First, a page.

Phoenix Pacific

A Guide To Fire Suppression Systems

Fire Suppression Systems have been around for over 100 years. They are found in all sorts of applications. Commercial airplanes have them and every restaurant in the country has at leas one. But what are fire suppression systems and is it something that is right for my building? This short guide can answer some of those questions.

What is a Fire Suppression System?

The name is a big indicator in that a Fire Suppression System withholds or subdues a fire without human intervention. Fire sprinklers are considered a fire suppression system. However, the term “Fire Suppression System” is more commonly used to identify systems that use gas, foam, or chemicals to suppress a fire. Within that context, a fire suppression system is a hybrid of a fire sprinkler and a fire alarm system.

How Does It Work?

Fire Suppression systems use detectors to identify potential fires in a similar way a fire alarm system uses those detector devices. Because detectors are electronic devices, they require a control panel. When a detector connected to a fire suppression control panel detects smoke, heat, or CO2, the control panel sends a signal to releasing valves at tanks that sore the fire fighting agent. The valves open and release the gas, foam, or chemical that travels down pipes and is released through nozzles into the protected space. Additionally, the fire suppression system will activate alarms connected to the control panel similarly to how a fire alarm system would alarm. The Fire Suppression Control Panel might even be connected to the building’s fire alarm system and notify that system.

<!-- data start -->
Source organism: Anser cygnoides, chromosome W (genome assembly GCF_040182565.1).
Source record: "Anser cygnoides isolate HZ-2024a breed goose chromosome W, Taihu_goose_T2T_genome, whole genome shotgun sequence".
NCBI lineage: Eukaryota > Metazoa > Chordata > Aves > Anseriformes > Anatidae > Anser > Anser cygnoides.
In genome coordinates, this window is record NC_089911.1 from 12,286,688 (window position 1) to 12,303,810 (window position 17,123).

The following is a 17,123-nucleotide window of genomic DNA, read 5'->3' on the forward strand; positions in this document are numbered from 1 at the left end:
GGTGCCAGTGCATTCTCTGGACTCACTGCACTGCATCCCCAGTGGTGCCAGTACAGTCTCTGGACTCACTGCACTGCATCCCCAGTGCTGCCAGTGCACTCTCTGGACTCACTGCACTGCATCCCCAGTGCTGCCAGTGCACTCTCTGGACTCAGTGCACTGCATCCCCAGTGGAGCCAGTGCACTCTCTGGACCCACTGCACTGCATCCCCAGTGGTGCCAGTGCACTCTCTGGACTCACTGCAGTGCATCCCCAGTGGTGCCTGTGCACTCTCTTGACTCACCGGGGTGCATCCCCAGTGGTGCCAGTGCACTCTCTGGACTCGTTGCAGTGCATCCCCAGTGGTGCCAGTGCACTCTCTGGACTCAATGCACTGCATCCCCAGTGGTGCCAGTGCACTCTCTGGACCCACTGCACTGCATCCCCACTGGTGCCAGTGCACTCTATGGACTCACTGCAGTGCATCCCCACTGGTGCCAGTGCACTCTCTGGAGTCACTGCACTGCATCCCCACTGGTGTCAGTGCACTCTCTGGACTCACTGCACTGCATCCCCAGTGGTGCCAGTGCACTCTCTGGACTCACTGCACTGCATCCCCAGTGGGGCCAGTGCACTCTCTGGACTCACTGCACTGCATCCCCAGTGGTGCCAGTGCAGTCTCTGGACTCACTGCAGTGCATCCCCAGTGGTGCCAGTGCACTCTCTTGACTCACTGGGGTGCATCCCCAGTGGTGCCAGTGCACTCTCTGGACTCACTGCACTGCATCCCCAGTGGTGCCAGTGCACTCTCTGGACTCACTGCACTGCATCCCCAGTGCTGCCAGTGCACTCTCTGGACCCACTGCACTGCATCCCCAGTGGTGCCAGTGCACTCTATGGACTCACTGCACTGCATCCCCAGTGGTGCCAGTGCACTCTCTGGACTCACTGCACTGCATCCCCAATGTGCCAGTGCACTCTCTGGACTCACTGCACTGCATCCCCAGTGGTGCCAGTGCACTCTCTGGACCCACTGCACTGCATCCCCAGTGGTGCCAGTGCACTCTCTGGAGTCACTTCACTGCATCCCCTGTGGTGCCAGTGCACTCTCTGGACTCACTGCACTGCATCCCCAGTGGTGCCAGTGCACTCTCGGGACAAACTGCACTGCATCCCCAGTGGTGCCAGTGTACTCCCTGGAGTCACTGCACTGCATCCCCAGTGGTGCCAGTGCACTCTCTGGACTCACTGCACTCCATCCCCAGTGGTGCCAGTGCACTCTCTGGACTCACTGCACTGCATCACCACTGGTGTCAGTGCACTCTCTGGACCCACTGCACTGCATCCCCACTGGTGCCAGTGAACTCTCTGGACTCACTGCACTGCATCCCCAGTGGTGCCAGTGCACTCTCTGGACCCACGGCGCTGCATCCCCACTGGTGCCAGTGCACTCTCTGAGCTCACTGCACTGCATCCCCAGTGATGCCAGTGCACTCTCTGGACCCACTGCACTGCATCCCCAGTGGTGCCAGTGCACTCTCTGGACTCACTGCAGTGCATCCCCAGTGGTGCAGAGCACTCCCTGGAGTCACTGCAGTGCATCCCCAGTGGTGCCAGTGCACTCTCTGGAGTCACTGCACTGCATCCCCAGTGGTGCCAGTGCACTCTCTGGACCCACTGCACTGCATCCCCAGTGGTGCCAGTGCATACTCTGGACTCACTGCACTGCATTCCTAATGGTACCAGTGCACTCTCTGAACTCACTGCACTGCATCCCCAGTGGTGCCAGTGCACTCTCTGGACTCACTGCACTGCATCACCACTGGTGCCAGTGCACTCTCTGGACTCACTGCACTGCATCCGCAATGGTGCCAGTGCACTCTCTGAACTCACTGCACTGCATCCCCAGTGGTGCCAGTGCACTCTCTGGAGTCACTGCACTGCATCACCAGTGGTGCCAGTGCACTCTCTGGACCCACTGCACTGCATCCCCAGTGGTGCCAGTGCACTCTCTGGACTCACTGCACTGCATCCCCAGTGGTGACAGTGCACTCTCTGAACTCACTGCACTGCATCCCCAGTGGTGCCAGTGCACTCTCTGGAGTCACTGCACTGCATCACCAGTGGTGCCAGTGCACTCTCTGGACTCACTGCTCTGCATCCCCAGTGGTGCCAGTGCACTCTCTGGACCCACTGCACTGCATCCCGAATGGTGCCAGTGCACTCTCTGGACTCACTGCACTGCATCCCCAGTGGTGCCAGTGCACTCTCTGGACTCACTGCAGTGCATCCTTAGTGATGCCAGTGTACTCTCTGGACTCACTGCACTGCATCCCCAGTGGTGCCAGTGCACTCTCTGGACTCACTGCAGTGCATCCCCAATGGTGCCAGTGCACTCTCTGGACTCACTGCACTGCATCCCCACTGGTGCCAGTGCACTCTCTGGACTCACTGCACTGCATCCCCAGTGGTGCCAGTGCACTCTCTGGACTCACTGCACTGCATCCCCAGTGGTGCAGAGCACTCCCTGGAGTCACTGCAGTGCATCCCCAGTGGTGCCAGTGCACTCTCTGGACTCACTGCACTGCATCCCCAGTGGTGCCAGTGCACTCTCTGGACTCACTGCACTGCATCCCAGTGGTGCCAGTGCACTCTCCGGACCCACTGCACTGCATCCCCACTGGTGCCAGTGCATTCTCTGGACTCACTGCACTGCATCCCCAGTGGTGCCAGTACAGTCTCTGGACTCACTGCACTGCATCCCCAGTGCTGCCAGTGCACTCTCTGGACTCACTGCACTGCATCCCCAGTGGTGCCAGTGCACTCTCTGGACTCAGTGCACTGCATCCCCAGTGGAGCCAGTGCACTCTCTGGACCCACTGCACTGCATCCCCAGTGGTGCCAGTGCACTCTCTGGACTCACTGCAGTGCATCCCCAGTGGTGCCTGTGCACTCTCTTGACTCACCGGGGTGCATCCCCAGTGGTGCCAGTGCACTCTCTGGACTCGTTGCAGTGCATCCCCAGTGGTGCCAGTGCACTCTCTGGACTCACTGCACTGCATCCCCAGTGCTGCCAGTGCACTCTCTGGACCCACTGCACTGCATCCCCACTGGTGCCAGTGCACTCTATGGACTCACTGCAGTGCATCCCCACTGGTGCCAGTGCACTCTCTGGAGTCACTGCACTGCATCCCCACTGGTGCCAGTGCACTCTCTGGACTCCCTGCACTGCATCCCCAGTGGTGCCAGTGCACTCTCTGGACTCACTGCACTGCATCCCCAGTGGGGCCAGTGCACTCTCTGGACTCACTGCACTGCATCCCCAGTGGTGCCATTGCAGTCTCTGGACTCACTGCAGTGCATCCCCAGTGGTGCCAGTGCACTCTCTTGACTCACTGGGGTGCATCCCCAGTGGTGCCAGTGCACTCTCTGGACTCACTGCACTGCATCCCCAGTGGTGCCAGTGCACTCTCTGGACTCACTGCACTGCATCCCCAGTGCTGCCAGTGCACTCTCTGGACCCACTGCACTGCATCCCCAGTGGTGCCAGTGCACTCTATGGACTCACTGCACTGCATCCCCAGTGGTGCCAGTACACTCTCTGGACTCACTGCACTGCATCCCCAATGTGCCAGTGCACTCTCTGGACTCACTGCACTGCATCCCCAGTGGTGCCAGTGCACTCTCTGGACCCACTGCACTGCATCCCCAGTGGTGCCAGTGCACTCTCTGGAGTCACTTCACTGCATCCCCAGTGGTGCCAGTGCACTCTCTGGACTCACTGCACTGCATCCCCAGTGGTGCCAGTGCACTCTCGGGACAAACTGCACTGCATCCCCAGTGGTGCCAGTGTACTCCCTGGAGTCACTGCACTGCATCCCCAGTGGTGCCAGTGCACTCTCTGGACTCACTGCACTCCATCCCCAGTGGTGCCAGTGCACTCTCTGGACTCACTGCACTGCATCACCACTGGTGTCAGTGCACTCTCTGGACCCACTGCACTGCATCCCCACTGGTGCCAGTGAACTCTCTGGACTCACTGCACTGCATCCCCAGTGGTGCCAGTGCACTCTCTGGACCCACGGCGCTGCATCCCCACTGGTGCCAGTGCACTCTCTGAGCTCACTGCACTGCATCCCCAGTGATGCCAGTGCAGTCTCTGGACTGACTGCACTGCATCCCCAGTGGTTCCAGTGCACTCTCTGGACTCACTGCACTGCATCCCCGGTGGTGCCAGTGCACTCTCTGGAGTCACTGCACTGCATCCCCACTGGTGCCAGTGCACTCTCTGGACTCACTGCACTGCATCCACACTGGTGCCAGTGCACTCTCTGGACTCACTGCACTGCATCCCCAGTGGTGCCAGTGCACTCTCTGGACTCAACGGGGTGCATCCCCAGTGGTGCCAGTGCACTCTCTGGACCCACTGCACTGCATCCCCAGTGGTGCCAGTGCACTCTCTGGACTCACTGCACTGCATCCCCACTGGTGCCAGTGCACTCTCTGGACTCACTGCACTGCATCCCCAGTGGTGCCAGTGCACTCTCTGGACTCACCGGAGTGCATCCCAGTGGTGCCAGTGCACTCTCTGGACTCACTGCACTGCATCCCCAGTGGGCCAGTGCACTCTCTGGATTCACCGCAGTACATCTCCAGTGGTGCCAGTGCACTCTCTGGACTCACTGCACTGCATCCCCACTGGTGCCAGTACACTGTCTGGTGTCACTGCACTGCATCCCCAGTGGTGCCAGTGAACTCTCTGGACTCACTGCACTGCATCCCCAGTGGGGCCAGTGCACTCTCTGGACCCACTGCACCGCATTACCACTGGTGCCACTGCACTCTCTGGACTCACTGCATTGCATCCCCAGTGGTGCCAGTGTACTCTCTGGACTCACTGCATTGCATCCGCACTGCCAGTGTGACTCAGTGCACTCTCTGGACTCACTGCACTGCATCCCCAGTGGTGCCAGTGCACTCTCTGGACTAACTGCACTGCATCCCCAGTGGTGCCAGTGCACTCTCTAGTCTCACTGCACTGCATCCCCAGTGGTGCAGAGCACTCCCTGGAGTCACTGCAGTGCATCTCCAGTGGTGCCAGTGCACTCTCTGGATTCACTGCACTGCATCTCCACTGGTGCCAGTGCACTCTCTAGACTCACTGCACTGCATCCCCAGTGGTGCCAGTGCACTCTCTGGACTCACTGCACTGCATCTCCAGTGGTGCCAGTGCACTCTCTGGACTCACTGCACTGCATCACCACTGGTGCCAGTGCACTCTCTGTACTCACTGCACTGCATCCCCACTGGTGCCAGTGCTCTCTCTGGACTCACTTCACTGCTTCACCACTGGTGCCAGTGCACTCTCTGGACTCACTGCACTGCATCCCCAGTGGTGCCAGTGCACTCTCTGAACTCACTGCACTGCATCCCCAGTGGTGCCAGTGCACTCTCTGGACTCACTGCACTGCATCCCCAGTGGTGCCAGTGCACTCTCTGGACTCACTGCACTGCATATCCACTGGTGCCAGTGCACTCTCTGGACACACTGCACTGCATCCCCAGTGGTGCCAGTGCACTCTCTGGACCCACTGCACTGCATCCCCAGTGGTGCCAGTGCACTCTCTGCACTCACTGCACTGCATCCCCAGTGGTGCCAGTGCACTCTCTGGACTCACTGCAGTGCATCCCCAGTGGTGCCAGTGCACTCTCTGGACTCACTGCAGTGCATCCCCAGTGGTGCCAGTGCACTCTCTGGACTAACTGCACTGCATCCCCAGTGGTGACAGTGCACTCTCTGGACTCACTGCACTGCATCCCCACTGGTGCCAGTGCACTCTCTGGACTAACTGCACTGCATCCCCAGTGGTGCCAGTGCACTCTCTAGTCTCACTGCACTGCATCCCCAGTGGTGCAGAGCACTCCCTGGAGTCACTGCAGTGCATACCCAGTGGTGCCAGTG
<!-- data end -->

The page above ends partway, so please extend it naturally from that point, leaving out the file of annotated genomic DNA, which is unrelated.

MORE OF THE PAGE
Alternatively, the control panel might be monitored by a central sation which would jump into action if a notification were sent.

What are common applications?

Let’s start with what you are trying to protect. If the damage done by water is equally as bad as a fire, then you should consider installing a fire suppression system. For example, a library with rare books, museums with precious artifacts and art, or Data Server Rooms with high end electronics, are all prime candidates. Buildings and even vehicles that contain hazardous materials or equipment where water will not work to fight a fire also use Fire Suppression systems. Industries like Oil Rigs, Airplane Hangars, Hazard Material Storage, and Industrial Plants are examples. The type and size of a fire suppression system varies as widely as the applications do, so working with a fire protection engineer in design and layout is critical.

If you want help designing your commercial fire protection system, turn to Phoenix Pacific in Kapolei. This company has 45 years of experience, and it works with businesses throughout Hawaii, Guam, CNMI, FSM, and other outlying U.S. territories in the Pacific. Get more information about their services online, or call them to schedule a consultation.